5. 5. Abolish Flogging of Women 5 Other organizations, such as the African Centre for Peace and Justice Studies reported several cases of flogging that took place in Khartoum in 2009.2 The Strategic Initiative for Women in the Horn of Africa (SIHA) submitted a discussion paper to the 46th ordinary session of the African Commission on Human and Peoples’ Rights in November 2009, illustrating cases of arrest under the public order regime. The report describes the way in which the public order regime superimposes its authority on the local culture of Sudanese communities such as Darfuris or Southerners living in Khartoum. It also illustrates the climate of fear in which women seem to be living in, particularly in Khartoum, following the intensification of raids and arrests by the public order police.3 THE BIGGER PICTURE: THE PUBLIC ORDER REGIME Article 152 is not the only law that discriminates against women in Sudan. The article is part of the broader public order regime that actively restricts the human rights of women and girls. The public order regime includes the Public Order Acts, sections of the 1991 Criminal Act and the associated public order police and courts. PUBLIC ORDER ACTS The Public Order Acts are implemented on a state level, and as a result differ across Sudan. In all states, these laws restrict a variety of activities. State Governors are empowered to issue decrees that add to the Public Order Acts. The Khartoum Public Order Act of 1998 for instance places restrictions on public and private parties, dancing between men and women or women in front of men, the singing of trivial songs, seating on and entry to public transport facilities, queuing in public places and the operation of women’s hairdressing facilities. The penalties for infraction can include fines, imprisonment for up to 5 years, flogging, confiscation of goods, or the closure of hairdressing businesses. THE 1991 CRIMINAL ACT Part XV of the 1991 Criminal Act, (Offences of Honour, Reputation and Public Morality) is part of the Public Order Regime. As well as Article 152, this section contains several articles that include corporal punishment for crimes that are vaguely described, such as gross indecency (article 151), indecent and immoral acts (article 152), and possessing, handling or manufacturing materials and displays contrary to public morality (article 153). The punishments for acts under articles 151, 152 and 153 vary between 40 lashes to 60 lashes in addition to a fine or imprisonment. None of these articles are clear on what constitutes an indecent or immoral act. In 2007, a girl arrested for dressing indecently under Article 152, was also charged under Article 153 after police confiscated and searched her mobile phone on which they found a joke in a text message that the police officer deemed to be indecent. As well as her punishment for breaching Article 152, she received a further 40 lashes, one month in prison and a fine of 400 Sudanese pounds because of the joke. Article 145 which prohibits zina 4 and Article 154 prohibiting prostitution are also considered part of the Public Order Regime. These articles are also unclear and are extremely vague. Rape in Sudan is defined as the offence of zina, performed without the consent of the victim. Survivors of rape can be convicted for zina if they are unable to prove that they did not consent to the intercourse, since they would have confessed to intercourse outside of marriage. While unmarried women convicted of zina receive 100 lashes, married women can be stoned to death. The Strategic Initiative for Women in the Horn of Africa (SIHA) reports that Article 154, which prohibits prostitution has been applied to women who share an office with men outside normal office hours. Index: AFR 54/005/2010 Amnesty International February 2010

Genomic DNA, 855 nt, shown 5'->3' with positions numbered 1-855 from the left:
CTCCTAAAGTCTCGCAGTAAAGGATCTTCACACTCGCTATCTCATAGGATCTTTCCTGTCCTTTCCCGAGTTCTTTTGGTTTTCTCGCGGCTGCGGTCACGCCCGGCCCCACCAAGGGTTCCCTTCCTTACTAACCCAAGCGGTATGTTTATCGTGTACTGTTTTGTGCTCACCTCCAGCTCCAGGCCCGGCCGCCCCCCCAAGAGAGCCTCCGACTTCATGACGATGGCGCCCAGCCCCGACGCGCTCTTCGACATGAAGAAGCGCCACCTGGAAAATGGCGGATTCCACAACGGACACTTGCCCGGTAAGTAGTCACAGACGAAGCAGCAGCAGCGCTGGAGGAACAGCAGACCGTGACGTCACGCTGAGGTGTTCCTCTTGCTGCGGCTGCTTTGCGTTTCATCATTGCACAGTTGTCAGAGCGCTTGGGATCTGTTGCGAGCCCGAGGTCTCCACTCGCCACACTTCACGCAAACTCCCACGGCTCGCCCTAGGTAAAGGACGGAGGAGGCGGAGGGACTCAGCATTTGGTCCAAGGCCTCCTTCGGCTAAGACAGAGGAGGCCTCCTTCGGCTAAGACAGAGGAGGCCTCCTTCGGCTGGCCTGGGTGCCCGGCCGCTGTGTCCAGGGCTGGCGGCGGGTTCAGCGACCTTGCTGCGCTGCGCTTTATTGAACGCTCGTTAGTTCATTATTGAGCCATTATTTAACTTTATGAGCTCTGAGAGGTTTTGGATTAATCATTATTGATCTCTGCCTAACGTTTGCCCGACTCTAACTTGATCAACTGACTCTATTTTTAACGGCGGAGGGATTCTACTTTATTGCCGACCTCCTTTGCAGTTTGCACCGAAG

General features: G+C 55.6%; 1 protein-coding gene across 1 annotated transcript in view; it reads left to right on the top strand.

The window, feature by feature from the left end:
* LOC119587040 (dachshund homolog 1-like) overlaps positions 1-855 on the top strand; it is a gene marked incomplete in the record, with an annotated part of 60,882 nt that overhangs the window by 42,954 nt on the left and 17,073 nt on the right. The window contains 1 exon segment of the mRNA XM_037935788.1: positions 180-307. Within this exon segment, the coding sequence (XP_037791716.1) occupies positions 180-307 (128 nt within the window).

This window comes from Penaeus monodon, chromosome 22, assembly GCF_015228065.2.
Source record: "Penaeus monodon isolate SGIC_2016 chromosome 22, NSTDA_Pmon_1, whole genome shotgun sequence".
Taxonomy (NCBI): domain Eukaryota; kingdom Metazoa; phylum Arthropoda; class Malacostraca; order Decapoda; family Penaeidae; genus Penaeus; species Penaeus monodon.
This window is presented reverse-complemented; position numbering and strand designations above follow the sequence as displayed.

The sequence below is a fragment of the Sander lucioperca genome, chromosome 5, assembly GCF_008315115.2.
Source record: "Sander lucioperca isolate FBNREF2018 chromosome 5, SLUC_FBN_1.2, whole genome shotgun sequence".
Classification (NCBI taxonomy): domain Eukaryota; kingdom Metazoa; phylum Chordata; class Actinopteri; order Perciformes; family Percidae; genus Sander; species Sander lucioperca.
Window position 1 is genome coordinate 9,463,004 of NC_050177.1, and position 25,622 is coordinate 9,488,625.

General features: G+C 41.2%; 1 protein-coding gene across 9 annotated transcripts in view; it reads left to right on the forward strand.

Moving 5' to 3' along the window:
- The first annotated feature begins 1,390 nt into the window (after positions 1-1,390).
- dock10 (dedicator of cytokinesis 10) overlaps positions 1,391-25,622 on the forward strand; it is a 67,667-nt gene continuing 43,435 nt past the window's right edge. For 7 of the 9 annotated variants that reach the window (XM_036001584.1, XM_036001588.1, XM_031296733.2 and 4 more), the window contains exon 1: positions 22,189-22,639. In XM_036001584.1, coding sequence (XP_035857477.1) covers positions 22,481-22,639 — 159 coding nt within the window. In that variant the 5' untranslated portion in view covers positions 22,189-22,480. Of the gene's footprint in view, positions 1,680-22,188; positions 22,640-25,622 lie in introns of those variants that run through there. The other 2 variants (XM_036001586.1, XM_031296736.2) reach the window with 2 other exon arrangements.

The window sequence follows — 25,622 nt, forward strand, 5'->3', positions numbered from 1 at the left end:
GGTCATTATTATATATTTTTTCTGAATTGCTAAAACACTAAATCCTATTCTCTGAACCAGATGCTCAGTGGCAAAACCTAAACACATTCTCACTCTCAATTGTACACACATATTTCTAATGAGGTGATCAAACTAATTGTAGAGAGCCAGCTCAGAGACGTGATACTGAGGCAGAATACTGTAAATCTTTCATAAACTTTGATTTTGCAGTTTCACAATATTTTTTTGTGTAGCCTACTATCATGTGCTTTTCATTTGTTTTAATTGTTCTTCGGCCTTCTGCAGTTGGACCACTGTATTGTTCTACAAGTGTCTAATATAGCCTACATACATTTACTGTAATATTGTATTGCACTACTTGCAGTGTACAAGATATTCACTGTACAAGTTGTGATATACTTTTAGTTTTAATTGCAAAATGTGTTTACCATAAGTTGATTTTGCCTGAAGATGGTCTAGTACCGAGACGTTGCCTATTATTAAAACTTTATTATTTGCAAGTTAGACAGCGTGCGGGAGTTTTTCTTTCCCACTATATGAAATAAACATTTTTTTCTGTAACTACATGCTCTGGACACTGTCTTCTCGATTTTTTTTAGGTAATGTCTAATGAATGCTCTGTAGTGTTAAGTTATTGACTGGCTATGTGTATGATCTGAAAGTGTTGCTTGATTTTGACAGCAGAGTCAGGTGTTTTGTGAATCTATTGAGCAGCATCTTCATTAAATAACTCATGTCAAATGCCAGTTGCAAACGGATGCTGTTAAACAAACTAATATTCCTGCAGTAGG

6. 6. 6 Abolish Flogging of Women WHY SHOULD THE LAWS BE CHANGED? CRUEL, INHUMAN AND DEGRADING TREATMENT OR PUNISHMENT Article 33 of Sudan’s 2005 Interim Constitution states that “no person shall be subjected to torture or to cruel, inhuman or degrading treatment”. Article 7 of the International Covenant on Civil and Political Rights (ICCPR) states that “no one shall be subjected to torture or to cruel, inhuman or degrading treatment or punishment”. Sudan is party to the ICCPR. The concluding observations of the UN human rights committee on Sudan in 1997 state that flogging, amputation and stoning, which are recognized as penalties for criminal offences, are not compatible with the International Covenant on Civil and Political Rights.5 Article 37 of the Convention on the Rights of the Child states that “no child shall be subjected to torture or other cruel, inhuman or degrading treatment or punishment”. Sudan is party to the Convention on the Rights of the Child. Article 5 of the African Charter on Human and Peoples Rights states that “every individual shall have the right to the respect of the dignity inherent in a human being and to the recognition of his legal status. All forms of exploitation and degradation of man particularly slavery, slave trade, torture, cruel, inhuman or degrading punishment and treatment shall be prohibited”. In response to a complaint that was lodged in 2000, the African Commission found the Republic of Sudan in violation of Article 5. The African Commission requested the Government of Sudan to: Immediately amend the Penal Code 1991, in conformity with its obligations under the African Charter and other relevant international human rights instruments; Abolish the penalty of lashes; Take appropriate measures to ensure compensation of the victims.6 Despite these recommendations and despite Sudan’s national and international obligations, the 1991 Criminal Act remains in place. Flogging remains a form of punishment in Sudan. VAGUE, DISCRIMINATORY AND A RESTRICTION ON FREEDOM OF EXPRESSION AND ASSOCIATION Under the public order regime, the public order police have broad discretion to judge whether a woman or a man is being indecent or immoral. This can be through their dress, demeanour or presence in a public or private place with persons of the opposite sex. The public order laws, including Article 152, do not contain illustrations of what is an immoral or indecent behaviour or dress, leaving the decision to the public order police. The power given to the public order police to evaluate what is immoral and indecent has resulted in widespread breaches and abuses over the years. There have been many cases where officers have taken Amnesty International February 2010 Index: AFR 54/005/2010